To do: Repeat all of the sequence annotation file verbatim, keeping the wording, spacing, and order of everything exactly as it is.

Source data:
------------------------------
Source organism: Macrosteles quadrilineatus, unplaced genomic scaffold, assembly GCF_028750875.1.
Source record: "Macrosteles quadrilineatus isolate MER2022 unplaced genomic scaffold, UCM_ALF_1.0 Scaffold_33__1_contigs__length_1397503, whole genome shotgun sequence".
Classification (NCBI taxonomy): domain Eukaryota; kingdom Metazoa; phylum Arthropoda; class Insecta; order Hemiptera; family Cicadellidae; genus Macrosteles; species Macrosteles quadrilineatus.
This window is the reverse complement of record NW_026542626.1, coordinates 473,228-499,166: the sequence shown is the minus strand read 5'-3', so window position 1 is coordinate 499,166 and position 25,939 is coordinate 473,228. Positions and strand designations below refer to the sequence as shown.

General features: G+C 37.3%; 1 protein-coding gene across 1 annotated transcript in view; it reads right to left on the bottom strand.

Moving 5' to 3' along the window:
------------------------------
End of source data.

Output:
Source organism: Macrosteles quadrilineatus, unplaced genomic scaffold, assembly GCF_028750875.1.
Source record: "Macrosteles quadrilineatus isolate MER2022 unplaced genomic scaffold, UCM_ALF_1.0 Scaffold_33__1_contigs__length_1397503, whole genome shotgun sequence".
Classification (NCBI taxonomy): domain Eukaryota; kingdom Metazoa; phylum Arthropoda; class Insecta; order Hemiptera; family Cicadellidae; genus Macrosteles; species Macrosteles quadrilineatus.
This window is the reverse complement of record NW_026542626.1, coordinates 473,228-499,166: the sequence shown is the minus strand read 5'-3', so window position 1 is coordinate 499,166 and position 25,939 is coordinate 473,228. Positions and strand designations below refer to the sequence as shown.

General features: G+C 37.3%; 1 protein-coding gene across 1 annotated transcript in view; it reads right to left on the bottom strand.

Moving 5' to 3' along the window: